10. It sounds like you should lean towards Penn since you have funding. Though I would always be wary basing a decisions on a single professor, it may not work out. Plus, since you listed it it seems you value being close to girlfriend, and long distance in grad school is not fun. The whole adviser might leave and you are screwed isn't really appealing. If you want to consider location more. Granted Ithaca is a low-key small area, but it is absolutely gorgeous and always rated as one of the best town in the country. If you are looked for a nice area but still lots to do, I would pick Boston ov
  11. Were you at the Penn State Mechanical Engineering recruitment event about month and half ago or so? What area are you trying to study in? I would go with Penn State, they are funding you and if you were not at the event I'll tell you that they said pretty much they make sure everyone is fully funded throughout the program. Sounds like going to UT Austin is a huge financial risk. Also, I'm not really sure what you mean by reputation, they sound pretty equal to me. They are both in the top 25 for grad programs, but neither is in the top 5 or 10, so honestly I would put them similar. Go where
  12. "In addition, although paying for tuition is not the biggest problem for me" - Is it because you have loads of money, or is it because you simple are not worried about taking out 2x the loans? I would pick Upenn if its half the cost based on if you have to take out loans. Otherwise I would pick wherever has the most people doing research that you want to be involved in (chances are the first adviser you really want won't have a spot for you), that way you have many options. I don't know about CMU, but Upenn is in Philadelphia, and being from there... well I wouldn't choose to live the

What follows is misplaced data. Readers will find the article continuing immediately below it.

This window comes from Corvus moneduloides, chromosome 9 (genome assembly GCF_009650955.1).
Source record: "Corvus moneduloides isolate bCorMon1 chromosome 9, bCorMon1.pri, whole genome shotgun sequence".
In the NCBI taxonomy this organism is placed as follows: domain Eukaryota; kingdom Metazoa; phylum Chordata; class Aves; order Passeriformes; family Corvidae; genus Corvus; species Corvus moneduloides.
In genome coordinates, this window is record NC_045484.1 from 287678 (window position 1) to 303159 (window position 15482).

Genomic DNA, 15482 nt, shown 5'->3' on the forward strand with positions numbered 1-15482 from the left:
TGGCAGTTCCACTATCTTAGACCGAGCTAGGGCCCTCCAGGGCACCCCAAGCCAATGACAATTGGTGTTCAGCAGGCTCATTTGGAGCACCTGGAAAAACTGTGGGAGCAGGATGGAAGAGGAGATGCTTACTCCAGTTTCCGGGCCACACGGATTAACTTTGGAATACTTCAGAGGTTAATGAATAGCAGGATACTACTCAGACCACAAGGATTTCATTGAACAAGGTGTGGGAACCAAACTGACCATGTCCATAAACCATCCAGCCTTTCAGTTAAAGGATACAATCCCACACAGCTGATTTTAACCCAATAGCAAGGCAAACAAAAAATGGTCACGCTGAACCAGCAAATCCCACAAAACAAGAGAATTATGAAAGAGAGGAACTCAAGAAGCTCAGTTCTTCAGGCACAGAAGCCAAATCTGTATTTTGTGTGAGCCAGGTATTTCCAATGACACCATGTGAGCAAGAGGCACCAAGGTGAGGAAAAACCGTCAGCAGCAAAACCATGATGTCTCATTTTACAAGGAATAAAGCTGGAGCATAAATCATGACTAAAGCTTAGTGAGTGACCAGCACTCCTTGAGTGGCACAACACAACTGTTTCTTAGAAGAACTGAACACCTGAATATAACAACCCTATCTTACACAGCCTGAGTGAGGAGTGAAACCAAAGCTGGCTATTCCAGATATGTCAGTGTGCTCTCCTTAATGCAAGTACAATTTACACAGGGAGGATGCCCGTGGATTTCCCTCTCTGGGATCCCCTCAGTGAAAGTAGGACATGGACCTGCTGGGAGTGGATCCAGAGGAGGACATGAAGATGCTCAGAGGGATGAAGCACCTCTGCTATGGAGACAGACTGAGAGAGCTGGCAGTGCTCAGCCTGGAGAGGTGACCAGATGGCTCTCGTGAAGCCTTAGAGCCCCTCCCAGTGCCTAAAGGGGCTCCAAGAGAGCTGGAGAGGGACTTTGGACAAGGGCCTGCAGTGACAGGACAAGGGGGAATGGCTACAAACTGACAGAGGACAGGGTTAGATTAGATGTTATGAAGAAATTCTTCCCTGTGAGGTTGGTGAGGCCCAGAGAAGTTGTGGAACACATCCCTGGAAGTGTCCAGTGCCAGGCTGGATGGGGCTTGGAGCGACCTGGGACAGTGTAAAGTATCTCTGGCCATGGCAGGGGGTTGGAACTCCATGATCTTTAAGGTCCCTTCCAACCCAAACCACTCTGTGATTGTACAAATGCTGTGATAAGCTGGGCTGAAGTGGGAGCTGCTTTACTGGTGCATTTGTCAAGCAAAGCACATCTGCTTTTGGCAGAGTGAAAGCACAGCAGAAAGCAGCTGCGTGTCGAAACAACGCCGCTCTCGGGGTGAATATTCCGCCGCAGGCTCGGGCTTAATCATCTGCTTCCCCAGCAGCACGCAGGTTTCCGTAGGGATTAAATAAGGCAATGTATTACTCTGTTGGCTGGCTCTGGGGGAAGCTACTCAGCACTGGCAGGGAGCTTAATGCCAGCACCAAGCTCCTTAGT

13. That seems risky as others have mentioned. I chose a very large program that has several people I wouldn't mind working for. I don't have a locked in POI or lab group for the Fall though. I'm preferring to feel out the situation and get some experience as a TA first. That might be the safer route.
  14. I wouldn't go to a school unfunded in engineering, that's just my 2 cents though. It sounds like you are factoring in other things like the major (ME/EE) or the location as well, so those could be important in your decision, not just the school. Applied cold to the program? Isn't that what most people do? I surely didn't have 'contacts' to any of the programs I got accepted to. It's too hard to tell if someone is a good fit for you without meeting them in person and seeing the lab dynamic. That's why I'm sticking with being a TA for my 1st year to feel out everything. I wouldn't say you n
  15. You should really talk to the adviser you want to work with, they can vary widely in what they expect. A couple people at the school I'll be starting at in the fall flat out said "I expect you to be here 9-7 monday through saturday, and I expect you to only do your homework at home" others were more of the mindset "get your work done, put in a normal 40 hour work week and you are fine". The former was a little intimadating since I'm not what I'd call 'gifted' it takes me many hours to really read over class notes and do homework. I'm an efficient worker but I'm precise and slow, so expect